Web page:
The Out Party Gains
Just By Not Being In
When Times are Bad
By Henry J. Stern
January 20, 2010
By now, many people have commented on the election of Scott Brown to the United States Senate seat that was held for 47 years by Teddy Kennedy. It has been stressed that Massachusetts is one of the bluest of states, and a Republican victory there is extraordinary.
That is not precisely the case. When I lived (but did not vote) in Massachusetts years ago, Republican Christian Herter was governor. He was later appointed Secretary of State by President Eisenhower when John Foster Dulles resigned because he had cancer. Republican John A. Volpe was elected governor in 1960 and subsequently became Secretary of Transportation in the Nixon administration. Francis Sargent finished Volpe's term, and then was elected on his own. William Weld won the governorship twice on the Republican line. He resigned to seek the ambassadorship to Mexico (his nomination by President Clinton was derailed by Senator Jesse Helms). His lieutenant governor, a Republican named A. Paul Cellucci, finished Weld's term and was elected on his own in 1998. He resigned in April 2001 to become ambassador to Canada. Jane Swift completed Cellucci's term, and was the first governor to give birth while in office. Another Republican, Mitt Romney, was elected in 2002 and served four years.
In fact, Massachusetts is a very independent state at the top of the ticket. Below that it is solidly Democratic, starting with its Congressional delegation. But to see Scott Brown's election as a miracle is somewhat of a stretch.
Speaking of stretching, Brown's candidacy was probably helped by the publication of a nude photograph in Cosmopolitan magazine in June 1982. At the time, Brown was a 22-year-old student at Boston College Law School, allegedly seeking money to pay his tuition. He had graduated from Tufts College in nearby Medford. We have linked to the picture, so you can judge it for yourself. We believe the internet exposure could have helped with people of both genders, giving them a feeling of closeness to the candidate. Compared to what had been published since, the picture is a tasteful photograph of a smiling young man who happens to be unclothed. At any rate, beauty is in the eye of the beholder, so people will make their own judgments.
Another factor that helped Brown is that this was a special election, and people who come out to vote often do so with intensity, and for a cause, although voting was relatively heavy. To the extent that Attorney General Martha Coakley was the establishment candidate, and acted as if her victory was assured, she became a target. She had won 47% of the vote in the Democratic primary on December 8, six weeks ago. That was a comfortable plurality over three other candidates, but not a majority in her own party.
There is an American tradition of pulling for the underdog, and Brown was clearly the underdog for almost the entire campaign. Both his names are also more attractive than hers. Scott is modern and Brown is both familiar and appealing, think of Charlie Brown. Martha dates back to George Washington, and Coakley is unusual, unpleasant (think choke or croak), and hard to spell.
There is also a years worth of accumulated discontent with the Obama -- Reid -- Pelosi leadership in the White House and the Democratic congress. The economy is not recovering rapidly enough for the tens of millions of people who are unemployed or underemployed, and the war is not going as well as it might (but better than it probably will). There are many reasons for people to vote against the administration: Jews (who voted overwhelmingly for Obama) are disappointed by his ostensible neutrality between Israelis and the people who want to kill them (and us, if we do not submit), gays are upset at the unkept promise to end discrimination in the armed services, others object to his apparently apathetic attitude (now being recalibrated, a word he used in the Skip Gates v. Crowley controversy) toward our enemies and his disinclination even to utter the phrase "war on terror". Homeland Security Secretary Janet Napolitano's infelicitous euphemism for terrorism as "man-caused disasters" does not inspire confidence in her ability to protect us from those disasters.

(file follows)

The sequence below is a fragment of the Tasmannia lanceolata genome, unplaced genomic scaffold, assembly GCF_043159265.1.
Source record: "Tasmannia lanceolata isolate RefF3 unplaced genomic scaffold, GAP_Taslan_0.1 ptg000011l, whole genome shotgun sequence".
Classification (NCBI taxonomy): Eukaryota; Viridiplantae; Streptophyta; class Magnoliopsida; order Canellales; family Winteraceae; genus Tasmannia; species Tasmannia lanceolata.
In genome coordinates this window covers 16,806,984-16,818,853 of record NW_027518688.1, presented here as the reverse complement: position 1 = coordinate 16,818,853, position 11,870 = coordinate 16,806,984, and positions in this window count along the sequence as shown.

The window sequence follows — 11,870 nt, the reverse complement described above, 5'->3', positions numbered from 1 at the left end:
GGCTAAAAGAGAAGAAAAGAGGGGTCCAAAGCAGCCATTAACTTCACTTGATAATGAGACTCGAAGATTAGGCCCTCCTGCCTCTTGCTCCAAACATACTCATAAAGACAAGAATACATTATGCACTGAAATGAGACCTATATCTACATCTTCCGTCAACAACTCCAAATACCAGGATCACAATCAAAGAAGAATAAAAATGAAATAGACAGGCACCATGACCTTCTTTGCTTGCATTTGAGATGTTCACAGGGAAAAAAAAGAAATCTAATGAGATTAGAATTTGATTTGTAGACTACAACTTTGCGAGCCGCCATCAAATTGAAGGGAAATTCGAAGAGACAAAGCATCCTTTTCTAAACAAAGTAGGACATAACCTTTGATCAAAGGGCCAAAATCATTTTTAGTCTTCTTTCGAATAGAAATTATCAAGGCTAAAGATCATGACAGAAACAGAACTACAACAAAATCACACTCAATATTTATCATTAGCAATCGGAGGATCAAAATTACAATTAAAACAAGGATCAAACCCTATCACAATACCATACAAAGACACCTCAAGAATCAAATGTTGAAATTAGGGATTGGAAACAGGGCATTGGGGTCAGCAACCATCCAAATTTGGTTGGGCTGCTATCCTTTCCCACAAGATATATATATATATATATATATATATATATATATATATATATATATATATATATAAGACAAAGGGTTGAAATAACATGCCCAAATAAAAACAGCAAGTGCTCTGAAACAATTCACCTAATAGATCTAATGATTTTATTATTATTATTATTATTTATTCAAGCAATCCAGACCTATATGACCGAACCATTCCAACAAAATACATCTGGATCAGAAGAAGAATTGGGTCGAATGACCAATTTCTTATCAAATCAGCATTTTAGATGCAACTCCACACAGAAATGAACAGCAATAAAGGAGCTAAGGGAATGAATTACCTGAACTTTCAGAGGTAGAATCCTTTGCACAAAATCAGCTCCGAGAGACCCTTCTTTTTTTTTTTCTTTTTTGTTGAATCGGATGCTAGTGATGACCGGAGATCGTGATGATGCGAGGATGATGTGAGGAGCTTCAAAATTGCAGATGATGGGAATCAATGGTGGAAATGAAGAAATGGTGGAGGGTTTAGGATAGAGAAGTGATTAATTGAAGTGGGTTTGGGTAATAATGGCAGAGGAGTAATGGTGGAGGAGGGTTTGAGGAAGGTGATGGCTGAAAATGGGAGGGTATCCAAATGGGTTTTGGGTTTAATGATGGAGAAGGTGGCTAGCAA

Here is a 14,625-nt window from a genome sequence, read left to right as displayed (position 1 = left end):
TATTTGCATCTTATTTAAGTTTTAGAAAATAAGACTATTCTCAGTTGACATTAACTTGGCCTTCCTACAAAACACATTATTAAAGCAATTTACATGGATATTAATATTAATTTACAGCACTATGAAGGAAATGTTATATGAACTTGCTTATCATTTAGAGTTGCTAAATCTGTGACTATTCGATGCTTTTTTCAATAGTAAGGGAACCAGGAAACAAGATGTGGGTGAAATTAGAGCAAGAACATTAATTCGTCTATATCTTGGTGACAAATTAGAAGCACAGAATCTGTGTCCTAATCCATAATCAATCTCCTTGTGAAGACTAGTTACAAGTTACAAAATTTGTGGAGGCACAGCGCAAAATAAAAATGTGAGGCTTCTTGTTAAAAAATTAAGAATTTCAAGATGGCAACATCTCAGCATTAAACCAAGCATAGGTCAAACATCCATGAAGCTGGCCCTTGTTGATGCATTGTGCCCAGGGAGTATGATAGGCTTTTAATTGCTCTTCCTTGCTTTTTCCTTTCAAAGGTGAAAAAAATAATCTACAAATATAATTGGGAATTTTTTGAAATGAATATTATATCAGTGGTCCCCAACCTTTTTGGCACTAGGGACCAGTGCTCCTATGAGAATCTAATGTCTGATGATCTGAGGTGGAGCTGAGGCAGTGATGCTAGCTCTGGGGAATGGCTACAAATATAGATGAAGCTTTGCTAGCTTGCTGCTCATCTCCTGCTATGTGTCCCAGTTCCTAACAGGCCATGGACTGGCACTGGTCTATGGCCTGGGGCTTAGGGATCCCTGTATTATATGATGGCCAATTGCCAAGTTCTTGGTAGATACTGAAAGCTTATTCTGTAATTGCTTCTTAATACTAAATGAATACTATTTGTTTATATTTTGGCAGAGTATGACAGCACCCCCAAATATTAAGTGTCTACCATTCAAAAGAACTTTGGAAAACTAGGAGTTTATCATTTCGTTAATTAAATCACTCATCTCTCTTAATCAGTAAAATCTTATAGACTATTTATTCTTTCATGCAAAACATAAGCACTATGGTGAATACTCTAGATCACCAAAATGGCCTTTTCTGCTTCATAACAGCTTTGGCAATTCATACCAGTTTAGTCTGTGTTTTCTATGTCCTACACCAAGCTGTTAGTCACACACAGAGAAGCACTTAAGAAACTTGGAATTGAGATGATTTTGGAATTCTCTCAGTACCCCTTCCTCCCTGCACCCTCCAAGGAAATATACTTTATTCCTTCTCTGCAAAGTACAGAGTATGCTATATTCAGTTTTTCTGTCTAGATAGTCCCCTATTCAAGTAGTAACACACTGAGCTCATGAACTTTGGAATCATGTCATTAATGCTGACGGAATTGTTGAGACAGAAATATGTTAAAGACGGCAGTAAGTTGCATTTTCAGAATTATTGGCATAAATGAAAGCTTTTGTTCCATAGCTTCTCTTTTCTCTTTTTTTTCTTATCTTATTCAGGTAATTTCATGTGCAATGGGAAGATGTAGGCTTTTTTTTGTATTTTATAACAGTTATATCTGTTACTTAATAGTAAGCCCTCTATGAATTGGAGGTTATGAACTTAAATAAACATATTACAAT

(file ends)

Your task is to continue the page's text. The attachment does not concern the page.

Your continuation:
The election does indicate a serious problem for Massachusetts Governor Deval Patrick, up for re-election in 2010, and already trailing in the polls. Senator John Kerry was just re-elected to a fifth six-year term, and Senator-elect Scott Brown will complete Senator Kennedy's term, which will expire on January 3, 2013. The governorship is definitely in play, since the state has financial problems which are common across the country, and Governor Patrick has not demonstrated any particular gifts of leadership.
The Democrats should not use the unique factors we suggested as contributing to their loss to minimize the result. The bottom line is that people didn't particularly like what they were selling. And why should a state which already has health insurance tax itself additionally to provide such insurance for people in other states? Thanks to a Republican Governor, Mitt Romney, Massachusetts has a health plan. Why go beyond it?
NOTE: The election results indicate again the wisdom of lobbyists for special interests who regularly contribute money to both parties, Democrats and Republicans. You never know for sure which party will come out on top, so why not be on good terms with both? Remember that people who are out of power are often more grateful to their donors than incumbents, who tend to take financial support from special interests as a given. The outs get less mail, so each letter is more valuable.
StarQuest #638 01.20.2010 931wds